On July 21, 1861, a Union army under Irvin McDowell flanked the Confederate line along Bull Run. Success seemed certain, but Confederate reinforcements from the Valley and the defense of Henry Hill turned Southern defeat into a rout of the Northern army.
Private Hunter and his regiment in Alexandria, just across the Potomac River from Washington, D.C., where the major Northern army was gathering, soon had to fall back in the face of overwhelming Union numbers. The Confederates in northern Virginia concentrated in two places to defend the state. One body under Beauregard, brought up from his presumed victory in Charleston, concentrated around Manassas Junction, a vital rail link south of Washington on the way to Richmond. General Joseph E. Johnston commanded Confederate forces in the Shenandoah Valley where they faced a hero of the Mexican War, Union Major-General Robert Patterson.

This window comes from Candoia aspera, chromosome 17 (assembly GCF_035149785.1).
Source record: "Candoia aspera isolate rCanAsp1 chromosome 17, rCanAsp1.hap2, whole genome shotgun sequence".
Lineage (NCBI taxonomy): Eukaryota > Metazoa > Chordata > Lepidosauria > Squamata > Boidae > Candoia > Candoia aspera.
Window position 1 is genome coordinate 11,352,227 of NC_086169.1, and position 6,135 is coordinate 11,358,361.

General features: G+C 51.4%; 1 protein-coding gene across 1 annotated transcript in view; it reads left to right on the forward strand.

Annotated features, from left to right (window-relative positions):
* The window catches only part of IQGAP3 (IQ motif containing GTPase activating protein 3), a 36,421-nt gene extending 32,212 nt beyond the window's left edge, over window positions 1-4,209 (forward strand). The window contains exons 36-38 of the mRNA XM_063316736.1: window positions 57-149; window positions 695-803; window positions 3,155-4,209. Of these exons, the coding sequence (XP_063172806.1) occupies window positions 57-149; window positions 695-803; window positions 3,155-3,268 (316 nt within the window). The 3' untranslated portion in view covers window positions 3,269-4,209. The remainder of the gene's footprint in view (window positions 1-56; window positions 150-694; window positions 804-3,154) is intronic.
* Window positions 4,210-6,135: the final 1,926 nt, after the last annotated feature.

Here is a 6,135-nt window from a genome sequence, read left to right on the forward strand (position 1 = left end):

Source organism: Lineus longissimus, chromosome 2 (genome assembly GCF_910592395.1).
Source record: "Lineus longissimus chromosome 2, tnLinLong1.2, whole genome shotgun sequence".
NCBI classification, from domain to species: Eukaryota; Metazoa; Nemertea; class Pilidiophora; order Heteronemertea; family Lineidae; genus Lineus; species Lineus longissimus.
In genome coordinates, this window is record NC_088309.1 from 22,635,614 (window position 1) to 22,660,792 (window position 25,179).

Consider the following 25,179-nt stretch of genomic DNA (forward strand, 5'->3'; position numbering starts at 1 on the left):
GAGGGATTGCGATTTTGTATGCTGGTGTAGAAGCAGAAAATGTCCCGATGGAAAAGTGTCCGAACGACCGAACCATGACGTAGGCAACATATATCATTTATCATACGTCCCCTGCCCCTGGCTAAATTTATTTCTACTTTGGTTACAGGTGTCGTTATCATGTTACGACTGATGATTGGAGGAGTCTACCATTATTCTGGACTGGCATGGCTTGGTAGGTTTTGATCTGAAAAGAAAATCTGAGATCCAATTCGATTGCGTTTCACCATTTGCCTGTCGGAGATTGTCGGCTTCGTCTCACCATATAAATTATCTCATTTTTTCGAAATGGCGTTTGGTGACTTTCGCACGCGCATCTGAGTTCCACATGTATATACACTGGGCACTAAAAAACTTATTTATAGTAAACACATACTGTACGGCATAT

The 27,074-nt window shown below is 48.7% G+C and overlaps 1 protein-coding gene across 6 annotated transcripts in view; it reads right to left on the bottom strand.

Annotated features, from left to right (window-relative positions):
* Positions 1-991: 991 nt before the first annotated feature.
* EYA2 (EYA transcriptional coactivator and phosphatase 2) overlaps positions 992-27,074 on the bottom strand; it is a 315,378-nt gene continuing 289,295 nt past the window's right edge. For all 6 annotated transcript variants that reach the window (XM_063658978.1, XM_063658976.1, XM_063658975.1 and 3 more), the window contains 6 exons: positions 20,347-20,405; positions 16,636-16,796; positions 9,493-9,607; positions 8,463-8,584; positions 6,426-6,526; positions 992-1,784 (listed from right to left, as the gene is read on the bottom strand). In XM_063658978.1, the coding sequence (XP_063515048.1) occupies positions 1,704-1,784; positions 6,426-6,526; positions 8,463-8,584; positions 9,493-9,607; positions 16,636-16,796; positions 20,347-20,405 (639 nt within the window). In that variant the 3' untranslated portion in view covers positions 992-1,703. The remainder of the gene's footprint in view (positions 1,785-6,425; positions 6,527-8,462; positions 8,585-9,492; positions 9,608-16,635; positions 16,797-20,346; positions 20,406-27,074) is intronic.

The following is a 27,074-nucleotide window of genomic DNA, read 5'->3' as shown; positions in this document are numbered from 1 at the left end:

Popular opinion in the North wanted a quick advance to revenge Fort Sumter and put an end to Southern rebellion. Sidney George Fisher, a civilian from Philadelphia, summed up the general feeling of how the war would go in his diary on June 5, 1861: “We have had civil war now for more than two months and yet active operations have scarcely commenced. The country had enjoyed the blessings of peace so long that the use of arms was almost forgotten and when the occasion arose which demanded them, tho men enough to form armies were forthcoming, everything else was deficient-discipline, clothing, weapons, & ammunition. All these had to be provided on short notice, and that they have been furnished so soon is proof not only of the intelligence and energy of the